The American with Disabilities Act (ADA) was passed in 1990 and established a large variety of regulations, many of them relevant to property owners. And some of those regulations target parking lot accessibility and safety for people with disabilities.
That means your parking lots must follow certain standards or your business could be hit with noncompliance penalties. Those penalties can be extremely costly, as the per-violation fine can reach up to $150,000 if there are multiple violations present.
Ensuring parking lot compliance is the goal, and an experienced Houston parking lot builder knows what ADA compliance looks like. That’s just one reason why facilities turn to professionals when installing new parking areas.
What are the ADA Requirements for Parking Lot Safety?
There are a number of regulations related to ADA parking lot compliance, largely concerning the placement, size and number of accessible parking spaces. Here is what the regulations look like in practice:
- Parking space size – The size of accessible spaces is generally the same as the size of standard parking spots, except for van-accessible spaces. For cars, accessible spaces must be at least eight feet wide. Van-accessible spots must be 11 feet wide, or adjacent to access aisles at least eight feet in width.
- Parking space placement – Accessible spaces must be located as close as possible to any businesses. Specifically, they must be as close as possible to their entrances. If the parking lot serves multiple businesses, then the accessible spaces must be spread out to cover all of them. For example, if 12 accessible spaces are required and there are six businesses adjacent to the parking lot, ADA standards for accessible design require two accessible spaces near each entrance.
A common exception to this rule is when multiple parking lots serve a single facility. If one of those lots is further away than the other, all of the accessible spaces can be placed in the closer lot. For instance, a sports arena has two parking lots that include 1,000 spaces total. If one of those lots is a few blocks away, all 20 accessible spaces can be placed in the closer lot and zero in the other.
- Number of accessible parking spaces – The total number of parking lot spaces will dictate how many accessible spaces and van-accessible spaces are required. For any parking lot size, at least one accessible spot is required, and for every additional 25 parking spaces (up to 100), an additional accessible space is mandatory. For parking lots between 100 and 500 spaces in size, an additional accessible space is required for every 50 additional parking spots. Beyond that, 2 percent of all additional spots must be accessible.
Some of these accessible spaces must be van-accessible, so large enough to accommodate wheelchair unloading. Specifically, for every six accessible spaces, one must also be van accessible.
- Parking space signage – All parking spots must be designated by markings on the lot surface and by mounted signage in front of the space. Both must include the internationally accepted symbol for accessibility (the blue and white wheelchair marking we’re all familiar with). There must be a mounted sign for each accessible space and signs must be mounted at least five feet off the ground, measured to the bottom of the sign.
Access Aisles are also Required by the ADA
Access aisles are designed to give people enough space to offload a mobility assistance device, such as a scooter or wheelchair. They’re also required by the ADA.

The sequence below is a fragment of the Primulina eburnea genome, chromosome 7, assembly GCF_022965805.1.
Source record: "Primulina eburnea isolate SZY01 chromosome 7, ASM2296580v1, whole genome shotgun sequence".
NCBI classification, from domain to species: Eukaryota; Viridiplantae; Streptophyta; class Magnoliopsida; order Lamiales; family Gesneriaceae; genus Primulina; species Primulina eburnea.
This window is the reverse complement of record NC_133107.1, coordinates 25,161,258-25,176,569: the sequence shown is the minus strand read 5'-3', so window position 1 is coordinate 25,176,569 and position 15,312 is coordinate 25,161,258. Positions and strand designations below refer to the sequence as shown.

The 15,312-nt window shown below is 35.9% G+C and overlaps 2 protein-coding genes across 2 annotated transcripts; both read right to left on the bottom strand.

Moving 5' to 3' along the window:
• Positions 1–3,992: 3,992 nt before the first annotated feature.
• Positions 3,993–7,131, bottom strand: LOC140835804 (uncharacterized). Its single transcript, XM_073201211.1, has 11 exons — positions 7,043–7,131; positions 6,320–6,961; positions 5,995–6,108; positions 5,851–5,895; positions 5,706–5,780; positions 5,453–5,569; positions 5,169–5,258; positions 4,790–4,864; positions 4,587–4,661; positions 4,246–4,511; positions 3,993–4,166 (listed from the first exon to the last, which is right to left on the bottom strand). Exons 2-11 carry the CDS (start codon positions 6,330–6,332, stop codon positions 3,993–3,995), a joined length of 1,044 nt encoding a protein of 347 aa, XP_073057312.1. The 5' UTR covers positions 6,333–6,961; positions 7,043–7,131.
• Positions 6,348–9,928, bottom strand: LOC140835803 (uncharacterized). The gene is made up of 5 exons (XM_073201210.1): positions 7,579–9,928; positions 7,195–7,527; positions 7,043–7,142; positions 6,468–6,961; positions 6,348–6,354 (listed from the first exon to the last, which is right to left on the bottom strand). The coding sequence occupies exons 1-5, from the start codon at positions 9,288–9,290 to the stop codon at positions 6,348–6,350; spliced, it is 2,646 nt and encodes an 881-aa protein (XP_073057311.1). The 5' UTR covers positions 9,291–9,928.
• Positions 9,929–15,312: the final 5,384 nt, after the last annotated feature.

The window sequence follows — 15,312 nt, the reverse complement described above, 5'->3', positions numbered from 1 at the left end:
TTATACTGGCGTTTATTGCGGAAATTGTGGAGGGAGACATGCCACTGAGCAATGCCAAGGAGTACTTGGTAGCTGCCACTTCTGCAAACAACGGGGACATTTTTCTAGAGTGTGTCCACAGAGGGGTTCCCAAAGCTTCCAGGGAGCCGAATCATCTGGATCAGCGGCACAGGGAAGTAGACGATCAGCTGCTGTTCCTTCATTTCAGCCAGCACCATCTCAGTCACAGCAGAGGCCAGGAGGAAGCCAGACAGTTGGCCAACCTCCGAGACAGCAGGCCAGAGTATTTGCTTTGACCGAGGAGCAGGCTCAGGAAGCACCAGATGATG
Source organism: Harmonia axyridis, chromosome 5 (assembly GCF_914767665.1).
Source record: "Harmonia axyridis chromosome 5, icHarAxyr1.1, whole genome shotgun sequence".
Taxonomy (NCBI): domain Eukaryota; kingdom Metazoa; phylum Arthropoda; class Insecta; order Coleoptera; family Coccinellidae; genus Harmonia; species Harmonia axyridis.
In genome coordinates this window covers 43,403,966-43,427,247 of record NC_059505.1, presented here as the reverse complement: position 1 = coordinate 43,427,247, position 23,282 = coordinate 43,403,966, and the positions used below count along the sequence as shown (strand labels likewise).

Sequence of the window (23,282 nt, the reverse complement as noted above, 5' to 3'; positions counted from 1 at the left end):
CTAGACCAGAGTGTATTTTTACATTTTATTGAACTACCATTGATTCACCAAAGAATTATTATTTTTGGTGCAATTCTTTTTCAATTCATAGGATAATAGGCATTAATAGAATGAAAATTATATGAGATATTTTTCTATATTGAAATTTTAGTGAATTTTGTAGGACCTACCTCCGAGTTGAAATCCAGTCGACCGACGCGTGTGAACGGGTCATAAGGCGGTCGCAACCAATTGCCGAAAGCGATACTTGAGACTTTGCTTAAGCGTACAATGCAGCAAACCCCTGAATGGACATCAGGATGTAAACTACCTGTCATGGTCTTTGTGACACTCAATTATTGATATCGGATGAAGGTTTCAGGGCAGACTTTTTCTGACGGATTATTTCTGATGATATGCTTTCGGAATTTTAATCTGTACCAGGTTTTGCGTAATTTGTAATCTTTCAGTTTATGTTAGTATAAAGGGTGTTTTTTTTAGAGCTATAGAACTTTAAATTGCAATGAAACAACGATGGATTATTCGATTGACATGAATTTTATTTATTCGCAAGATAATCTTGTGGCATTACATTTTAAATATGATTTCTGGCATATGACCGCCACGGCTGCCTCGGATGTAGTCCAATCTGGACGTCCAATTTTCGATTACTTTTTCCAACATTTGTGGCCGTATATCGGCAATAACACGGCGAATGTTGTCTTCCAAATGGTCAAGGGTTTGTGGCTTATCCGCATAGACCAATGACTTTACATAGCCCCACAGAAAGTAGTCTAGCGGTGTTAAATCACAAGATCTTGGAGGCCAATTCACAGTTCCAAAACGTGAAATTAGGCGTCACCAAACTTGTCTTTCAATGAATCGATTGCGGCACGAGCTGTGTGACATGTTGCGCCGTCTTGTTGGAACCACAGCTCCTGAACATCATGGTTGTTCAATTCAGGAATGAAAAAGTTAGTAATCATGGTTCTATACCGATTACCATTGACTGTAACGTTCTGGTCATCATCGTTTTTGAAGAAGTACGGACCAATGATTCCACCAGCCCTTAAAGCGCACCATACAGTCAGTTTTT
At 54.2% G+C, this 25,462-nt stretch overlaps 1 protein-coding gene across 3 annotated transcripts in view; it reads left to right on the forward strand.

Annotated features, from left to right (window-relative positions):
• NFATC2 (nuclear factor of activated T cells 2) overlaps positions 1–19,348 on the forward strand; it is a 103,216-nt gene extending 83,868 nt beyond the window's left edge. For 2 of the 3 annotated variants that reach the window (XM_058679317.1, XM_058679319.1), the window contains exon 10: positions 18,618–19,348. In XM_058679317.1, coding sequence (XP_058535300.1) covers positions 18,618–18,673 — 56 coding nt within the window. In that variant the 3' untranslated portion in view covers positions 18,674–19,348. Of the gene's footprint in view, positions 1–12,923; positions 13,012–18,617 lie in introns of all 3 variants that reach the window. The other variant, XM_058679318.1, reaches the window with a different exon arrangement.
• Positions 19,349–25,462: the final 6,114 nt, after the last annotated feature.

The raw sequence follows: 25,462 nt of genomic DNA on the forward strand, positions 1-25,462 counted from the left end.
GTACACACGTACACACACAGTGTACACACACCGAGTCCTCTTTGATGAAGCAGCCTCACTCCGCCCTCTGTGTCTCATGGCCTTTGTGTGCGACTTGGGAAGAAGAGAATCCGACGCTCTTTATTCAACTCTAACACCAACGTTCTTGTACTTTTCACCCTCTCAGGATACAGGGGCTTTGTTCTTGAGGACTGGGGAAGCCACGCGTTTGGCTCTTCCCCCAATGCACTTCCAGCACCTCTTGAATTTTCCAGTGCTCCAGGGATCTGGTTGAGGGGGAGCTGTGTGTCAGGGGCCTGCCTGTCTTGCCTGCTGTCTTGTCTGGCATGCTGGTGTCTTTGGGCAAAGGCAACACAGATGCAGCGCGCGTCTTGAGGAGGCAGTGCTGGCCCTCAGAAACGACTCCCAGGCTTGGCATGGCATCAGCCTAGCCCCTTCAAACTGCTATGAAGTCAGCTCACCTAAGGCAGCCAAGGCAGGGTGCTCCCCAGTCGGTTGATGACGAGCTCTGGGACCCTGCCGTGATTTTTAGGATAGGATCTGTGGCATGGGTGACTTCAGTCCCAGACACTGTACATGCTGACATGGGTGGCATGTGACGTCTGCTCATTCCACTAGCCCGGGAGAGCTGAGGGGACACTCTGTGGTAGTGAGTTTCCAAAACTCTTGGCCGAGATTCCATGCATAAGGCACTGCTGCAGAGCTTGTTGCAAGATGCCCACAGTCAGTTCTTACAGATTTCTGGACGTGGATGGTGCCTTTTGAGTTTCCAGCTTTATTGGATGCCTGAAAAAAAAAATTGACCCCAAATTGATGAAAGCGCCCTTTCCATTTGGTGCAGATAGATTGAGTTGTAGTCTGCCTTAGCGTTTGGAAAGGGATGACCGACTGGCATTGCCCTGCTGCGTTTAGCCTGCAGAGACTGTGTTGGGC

An access aisle is that hash marked space that’s placed between accessible spaces and is not designated for parking. Access aisles must be at least five feet wide and extend the length of the parking space. It’s common to see access aisles run from the parking area up to the entrance of the building.
Are there any Exceptions to the ADA Rules?
Not every parking facility requires accessible spaces. If a parking lot is only used for commercial trucks, delivery vehicles, buses, law enforcement vehicles or impounded vehicles, accessible parking spots are not required by the ADA.
However, if that same parking lot can be used by the public, it must follow all ADA guidelines.
Medical Facilities Must Follow Additional ADA Requirements
Hospital outpatient facilities and rehabilitation facilities must follow enhanced ADA standards to ensure more room for disabled motorists. This is what those enhanced standards look like:
- Parking lots next to hospital outpatient facilities must reserve 10 percent of their spots for accessible spaces.
- Parking lots next to certain types of rehabilitation centers must reserve 20 percent of their spots for accessible spaces. This includes outpatient physical therapy centers and rehabilitation facilities that serve patients with mobility issues.
ADA Compliance is Required, So Trust Your Parking Lot Work with the Houston Experts
ADA compliance is far-reaching and can be a complex thing to keep track of. That’s especially true if you operate a commercial property, where everything from parking lot layout to entrance design to interior signage is regulated.
Given the number of details involved, many property owners work with an experienced contractor when initiating a new parking lot project. An expert Houston parking lot contractor will ensure all ADA requirements are followed and will ensure your parking lot’s layout is optimized for all customers, including those that need a little accessibility-related assistance.
When it comes to your parking lot, be sure to choose a company that has designed and built parking lots for decades, using materials and standards approved by rule-making institutions, including the ADA.
- Six Signs that a Houston Parking Lot Needs to be Repaired - December 1, 2023
- Concrete Maintenance and Repair: A Guide to Commercial Pavement in Houston - November 28, 2023
- Pavement and ADA Compliance: How to Create a Compliant Parking Lot - November 22, 2023